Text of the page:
Cross training

Frankly I have never been a fan of the term cross training or the concept. I have seen it used too often as just another way to get tired. By definition Cross Training “. . . is when an athlete undertakes training in a discipline other than their main sport for the sole purpose of enhancing performance in their primary event.” (Hawley & Burke P. 31) It has been primarily used as a method for retaining training adaptations. What we are really talking about here is transfer of training effect.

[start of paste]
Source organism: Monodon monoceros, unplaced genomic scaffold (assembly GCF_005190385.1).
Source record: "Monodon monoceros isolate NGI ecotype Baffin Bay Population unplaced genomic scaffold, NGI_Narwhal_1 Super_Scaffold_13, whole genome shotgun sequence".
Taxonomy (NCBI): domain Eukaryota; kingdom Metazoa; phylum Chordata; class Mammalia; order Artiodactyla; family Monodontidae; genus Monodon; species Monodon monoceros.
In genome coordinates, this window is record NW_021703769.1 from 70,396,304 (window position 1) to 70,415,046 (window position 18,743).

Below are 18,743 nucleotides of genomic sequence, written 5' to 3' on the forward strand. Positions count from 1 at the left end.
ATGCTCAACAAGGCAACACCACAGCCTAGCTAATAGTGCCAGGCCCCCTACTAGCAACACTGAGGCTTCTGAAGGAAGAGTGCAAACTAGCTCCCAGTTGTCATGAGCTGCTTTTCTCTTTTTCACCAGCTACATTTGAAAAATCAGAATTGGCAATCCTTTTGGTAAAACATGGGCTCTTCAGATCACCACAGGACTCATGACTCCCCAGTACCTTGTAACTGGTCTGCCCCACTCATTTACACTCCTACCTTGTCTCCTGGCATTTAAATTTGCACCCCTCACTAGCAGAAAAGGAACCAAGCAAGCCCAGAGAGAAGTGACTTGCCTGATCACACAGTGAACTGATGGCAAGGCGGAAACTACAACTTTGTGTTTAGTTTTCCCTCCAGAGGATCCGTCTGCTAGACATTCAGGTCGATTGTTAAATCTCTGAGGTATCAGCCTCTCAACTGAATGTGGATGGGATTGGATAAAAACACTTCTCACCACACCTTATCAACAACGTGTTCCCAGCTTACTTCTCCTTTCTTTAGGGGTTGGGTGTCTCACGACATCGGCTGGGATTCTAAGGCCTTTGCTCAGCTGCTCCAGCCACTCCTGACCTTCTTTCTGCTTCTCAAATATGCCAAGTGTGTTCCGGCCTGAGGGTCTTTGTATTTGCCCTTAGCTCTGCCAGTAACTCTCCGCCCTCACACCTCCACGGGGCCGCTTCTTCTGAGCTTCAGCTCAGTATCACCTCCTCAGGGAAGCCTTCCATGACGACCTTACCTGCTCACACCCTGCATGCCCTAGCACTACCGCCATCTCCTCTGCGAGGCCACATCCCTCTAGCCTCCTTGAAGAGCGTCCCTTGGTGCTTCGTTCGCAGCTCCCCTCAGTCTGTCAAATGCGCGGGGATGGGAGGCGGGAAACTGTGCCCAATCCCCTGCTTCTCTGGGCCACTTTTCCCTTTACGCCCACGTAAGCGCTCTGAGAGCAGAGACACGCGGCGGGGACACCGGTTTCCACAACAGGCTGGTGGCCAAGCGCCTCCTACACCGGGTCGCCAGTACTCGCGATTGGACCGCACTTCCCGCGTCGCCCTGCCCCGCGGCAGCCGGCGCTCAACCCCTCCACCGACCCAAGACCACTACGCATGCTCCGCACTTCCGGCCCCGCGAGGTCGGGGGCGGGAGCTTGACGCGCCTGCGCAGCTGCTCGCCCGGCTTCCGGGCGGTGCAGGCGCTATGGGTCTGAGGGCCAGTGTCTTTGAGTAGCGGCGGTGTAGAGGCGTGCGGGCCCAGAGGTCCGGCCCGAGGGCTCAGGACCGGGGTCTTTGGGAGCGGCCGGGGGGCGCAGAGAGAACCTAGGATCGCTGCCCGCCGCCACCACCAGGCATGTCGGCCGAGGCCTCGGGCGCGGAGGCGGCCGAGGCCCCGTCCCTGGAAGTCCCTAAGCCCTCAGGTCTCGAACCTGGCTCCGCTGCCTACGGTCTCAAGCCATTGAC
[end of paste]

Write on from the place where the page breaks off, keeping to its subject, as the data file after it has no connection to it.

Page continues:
It has been my experience that those who utilize cross training the most are those who already have a tendency to chronically overwork and are looking for another way to punish themselves.  I feel that this is another training myth that detracts from sound training. It certainly has very little foundation is sports science research. For a runner to get in the pool for anything more than a recovery session is time ill spent. The same is true for biking, that time would be better spent strength training or working on flexibility, both areas that tend to be ignored. Most of the time they are ignored because the runner feels they do not have enough time to fit it in. Yet those same runners can find the time to swim for thirty minutes or bike for an hour. It is all a matter of priorities. Cross training may be OK for the recreational athlete seeking to relive the boredom of training, but for the high-level athlete it is virtually useless. “Specific exercise elicits specific adaptations, creating specific training effects.” (McArdle, Katch & Katch P.394). Less we forget, you are what you train to be.

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